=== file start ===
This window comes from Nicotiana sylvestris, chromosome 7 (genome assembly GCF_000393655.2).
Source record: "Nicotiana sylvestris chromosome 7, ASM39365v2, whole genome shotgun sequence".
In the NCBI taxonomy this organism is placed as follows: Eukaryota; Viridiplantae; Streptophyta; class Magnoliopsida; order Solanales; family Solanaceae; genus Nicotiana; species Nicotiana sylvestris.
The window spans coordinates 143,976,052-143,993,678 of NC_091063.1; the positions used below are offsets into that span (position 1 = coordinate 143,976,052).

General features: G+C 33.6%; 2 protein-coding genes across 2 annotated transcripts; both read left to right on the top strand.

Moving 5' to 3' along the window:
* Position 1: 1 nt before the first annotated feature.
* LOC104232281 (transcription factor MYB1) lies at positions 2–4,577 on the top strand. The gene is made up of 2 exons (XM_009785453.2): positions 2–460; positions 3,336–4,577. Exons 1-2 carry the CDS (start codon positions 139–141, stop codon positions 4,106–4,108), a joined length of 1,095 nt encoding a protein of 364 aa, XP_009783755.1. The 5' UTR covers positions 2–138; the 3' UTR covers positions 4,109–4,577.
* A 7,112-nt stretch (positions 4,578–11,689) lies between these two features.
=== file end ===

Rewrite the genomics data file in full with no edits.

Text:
This window comes from Nicotiana sylvestris, chromosome 7 (genome assembly GCF_000393655.2).
Source record: "Nicotiana sylvestris chromosome 7, ASM39365v2, whole genome shotgun sequence".
In the NCBI taxonomy this organism is placed as follows: Eukaryota; Viridiplantae; Streptophyta; class Magnoliopsida; order Solanales; family Solanaceae; genus Nicotiana; species Nicotiana sylvestris.
The window spans coordinates 143,976,052-143,993,678 of NC_091063.1; the positions used below are offsets into that span (position 1 = coordinate 143,976,052).

General features: G+C 33.6%; 2 protein-coding genes across 2 annotated transcripts; both read left to right on the top strand.

Moving 5' to 3' along the window:
* Position 1: 1 nt before the first annotated feature.
* LOC104232281 (transcription factor MYB1) lies at positions 2–4,577 on the top strand. The gene is made up of 2 exons (XM_009785453.2): positions 2–460; positions 3,336–4,577. Exons 1-2 carry the CDS (start codon positions 139–141, stop codon positions 4,106–4,108), a joined length of 1,095 nt encoding a protein of 364 aa, XP_009783755.1. The 5' UTR covers positions 2–138; the 3' UTR covers positions 4,109–4,577.
* A 7,112-nt stretch (positions 4,578–11,689) lies between these two features.